Bright viewfinder/ Probably the most important next to good lenses.
Horizontal cloth vs Vertical metal shutter/ I think the Vertical metal was a little lighter on vibration.
Viewfinder info (shutter speed, aperture, etc...) I like both shutter speed and aperture. Fast Exposure comp can be nice.
Of the things you didn't mention, I'd add:
1. Popup flash (fill flash) which is nice for casual shooting. Who the hell wants to carry a big strobe on a body or a bag.
2. TTL Flash.
3. Decent priced and available good lenses. 4/3rds drove alot of lens prices higher.
4. Something that fits the hand. ***
5 Auto wind. Thumb wind is nice but auto is better when you need to shoot fast.
6. Program, T, A settings. I like to shoot in A when I've tested my lenses.
Stick to an old classic mechanical camera and learn photography all over again. Make sure that makes "Click"
Originally Posted by russkat
" A loving and caring heart is the beginning of all knowledge " ~ Thomas Carlyle ~
- Shutter release
- Light meter (very optional)
Intelligent person who does all the thinking, not the camera.
Start with the basics. e.g. an all-manual. All that floss is nice but it will not make a better photograph. That's where you come into the (bigger) picture.
I'm looking to get back into shooting film for various reasons which I won't get into now.
I'd like your varied opinions on what features you consider essential on a manual focus slr so I can make an informed decision on a camera purchase.
In-camera spot meter
Horizontal cloth vs Vertical metal shutter
Viewfinder info (shutter speed, aperture, etc...)
“The photographer must determine how he wants the finished print to look before he exposes the negative.
Before releasing the shutter, he must seek 'the flame of recognition,' a sense that the picture would reveal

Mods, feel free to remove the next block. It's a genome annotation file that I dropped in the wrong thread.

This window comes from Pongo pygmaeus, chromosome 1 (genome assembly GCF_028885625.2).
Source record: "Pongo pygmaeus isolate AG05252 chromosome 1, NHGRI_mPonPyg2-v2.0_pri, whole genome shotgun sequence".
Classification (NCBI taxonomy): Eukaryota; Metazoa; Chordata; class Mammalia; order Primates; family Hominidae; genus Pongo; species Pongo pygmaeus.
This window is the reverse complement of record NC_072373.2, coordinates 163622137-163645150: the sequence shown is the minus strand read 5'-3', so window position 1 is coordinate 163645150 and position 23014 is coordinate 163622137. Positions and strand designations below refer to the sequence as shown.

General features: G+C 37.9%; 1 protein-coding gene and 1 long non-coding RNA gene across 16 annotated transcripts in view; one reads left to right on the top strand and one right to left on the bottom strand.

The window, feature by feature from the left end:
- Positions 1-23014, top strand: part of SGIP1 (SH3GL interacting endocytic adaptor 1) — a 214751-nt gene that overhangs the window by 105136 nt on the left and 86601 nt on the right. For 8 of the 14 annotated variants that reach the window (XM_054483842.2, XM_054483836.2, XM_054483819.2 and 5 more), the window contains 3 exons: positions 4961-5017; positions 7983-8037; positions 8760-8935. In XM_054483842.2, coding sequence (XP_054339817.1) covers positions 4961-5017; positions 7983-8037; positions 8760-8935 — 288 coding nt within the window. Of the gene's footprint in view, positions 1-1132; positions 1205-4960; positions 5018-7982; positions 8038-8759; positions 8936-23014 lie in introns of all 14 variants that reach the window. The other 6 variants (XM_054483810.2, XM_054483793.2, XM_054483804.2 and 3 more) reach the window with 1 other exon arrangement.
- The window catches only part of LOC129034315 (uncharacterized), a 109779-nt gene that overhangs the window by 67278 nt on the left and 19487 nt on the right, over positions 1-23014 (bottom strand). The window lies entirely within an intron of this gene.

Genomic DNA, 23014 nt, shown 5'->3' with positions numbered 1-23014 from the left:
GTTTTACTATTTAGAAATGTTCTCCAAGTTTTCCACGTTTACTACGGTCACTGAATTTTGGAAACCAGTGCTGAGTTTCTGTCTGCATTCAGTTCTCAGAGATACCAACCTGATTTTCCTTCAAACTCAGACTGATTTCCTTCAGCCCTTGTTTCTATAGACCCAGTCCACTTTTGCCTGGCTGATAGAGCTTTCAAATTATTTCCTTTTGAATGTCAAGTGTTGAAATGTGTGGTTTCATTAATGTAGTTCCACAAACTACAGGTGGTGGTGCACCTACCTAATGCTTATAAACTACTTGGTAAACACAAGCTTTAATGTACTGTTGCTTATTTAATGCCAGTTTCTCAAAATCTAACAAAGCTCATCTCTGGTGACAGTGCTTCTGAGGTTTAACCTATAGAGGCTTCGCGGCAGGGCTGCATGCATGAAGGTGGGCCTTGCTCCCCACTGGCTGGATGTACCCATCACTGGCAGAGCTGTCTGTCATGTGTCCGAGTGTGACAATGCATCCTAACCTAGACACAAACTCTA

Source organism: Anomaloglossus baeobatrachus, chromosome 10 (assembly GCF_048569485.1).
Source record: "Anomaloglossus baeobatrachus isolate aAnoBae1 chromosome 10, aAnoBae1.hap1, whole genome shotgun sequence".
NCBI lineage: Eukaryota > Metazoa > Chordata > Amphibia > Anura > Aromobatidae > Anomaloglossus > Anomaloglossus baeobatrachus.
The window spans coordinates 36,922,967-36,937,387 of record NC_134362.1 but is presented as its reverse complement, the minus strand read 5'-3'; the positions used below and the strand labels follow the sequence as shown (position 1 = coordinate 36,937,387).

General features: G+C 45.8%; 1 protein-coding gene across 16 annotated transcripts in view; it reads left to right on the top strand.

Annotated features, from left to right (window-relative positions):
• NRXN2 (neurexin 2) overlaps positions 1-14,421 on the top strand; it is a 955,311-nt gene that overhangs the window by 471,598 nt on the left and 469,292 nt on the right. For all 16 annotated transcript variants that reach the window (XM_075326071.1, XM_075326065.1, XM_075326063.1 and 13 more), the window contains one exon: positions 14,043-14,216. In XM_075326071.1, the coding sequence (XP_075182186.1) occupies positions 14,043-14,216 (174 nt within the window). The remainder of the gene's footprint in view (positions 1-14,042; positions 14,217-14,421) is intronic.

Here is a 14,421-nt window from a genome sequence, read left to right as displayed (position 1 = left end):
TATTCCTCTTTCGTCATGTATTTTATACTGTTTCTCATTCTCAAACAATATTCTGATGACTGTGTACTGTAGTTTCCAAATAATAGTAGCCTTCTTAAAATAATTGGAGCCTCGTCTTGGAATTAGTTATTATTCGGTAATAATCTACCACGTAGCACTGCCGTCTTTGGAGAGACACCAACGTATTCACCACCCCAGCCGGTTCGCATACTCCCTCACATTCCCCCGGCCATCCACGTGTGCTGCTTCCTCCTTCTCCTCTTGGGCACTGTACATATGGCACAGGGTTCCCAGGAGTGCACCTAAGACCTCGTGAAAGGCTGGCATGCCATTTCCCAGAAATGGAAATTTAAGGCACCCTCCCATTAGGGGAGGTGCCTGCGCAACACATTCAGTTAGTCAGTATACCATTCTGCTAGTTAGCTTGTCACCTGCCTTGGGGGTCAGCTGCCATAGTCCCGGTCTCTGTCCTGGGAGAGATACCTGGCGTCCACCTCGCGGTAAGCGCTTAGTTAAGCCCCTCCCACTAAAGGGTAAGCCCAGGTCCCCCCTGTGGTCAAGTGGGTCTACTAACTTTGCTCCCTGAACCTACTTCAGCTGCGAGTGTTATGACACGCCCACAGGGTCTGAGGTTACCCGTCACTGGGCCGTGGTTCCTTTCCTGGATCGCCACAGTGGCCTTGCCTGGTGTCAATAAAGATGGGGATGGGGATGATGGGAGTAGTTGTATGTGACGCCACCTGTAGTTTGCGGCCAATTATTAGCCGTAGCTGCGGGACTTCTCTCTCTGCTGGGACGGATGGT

the greater mystery of things...more clearly than the eyes see." ~Edward Weston, 1922.
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Thanks for all your thoughts and suggestions...
I need to stop analyzing and buy something now.
I'll be looking for a Contax (RTS I or II most likely) and/or a Yashica FR1 body and some Zeiss glass.
Time to quit talking and start using.
Hopefully I'll find something soon.
Bright finder with good focusing screen. Hard to take pictures if you struggle to see and focus.
Relatively quite shutter and mirror slap. It's a must for street work and being unobtrusive.
Easily accessed controls for aperture, shutter speed, and if has meter exposure compensation.
Decent flash sync speed.
Handles well in hands. And can be carried all day.
Easy to rewind film.
Ttl flash & high speed sync & fill flash options
1/2000th or higher shutter speed
Good winder/motor drive attachment
Diopter correction adjustment
Spot meter/multispot meter
Aperture priority mode
Should have added a viewfinder, the simpler the better
Originally Posted by R.Gould
Originally Posted by Brian Puccio
I think that is the only important thing.
I formed a firm opinion over the years:
1) Shutter speed of B and 1s to 1/250 or higher. Lens f/2 or brighter (except f/2.8 OK on 180mm).
2) I would want speeds 1/250 and above to be in working condition (no missing or underexposed part of image caused by curtain lag).
3) Dark interior coating or simple light path to minimize flare.
4) Takes the picture at the moment shutter release is pressed. (Sounds like I am only prejudiced about AF but this also includes operational issues I've seen with Contax and Minox not tripping unless shutter is pressed a certain way).
Lately I've relaxed restriction on 1) because it's an arbitrary snob guideline, not affecting picture quality.
35mm? Manual focus, aperture, and shutter speed, and a decent focusing screen for manual focus, in the case of an SLR. Low shutter lag is a plus.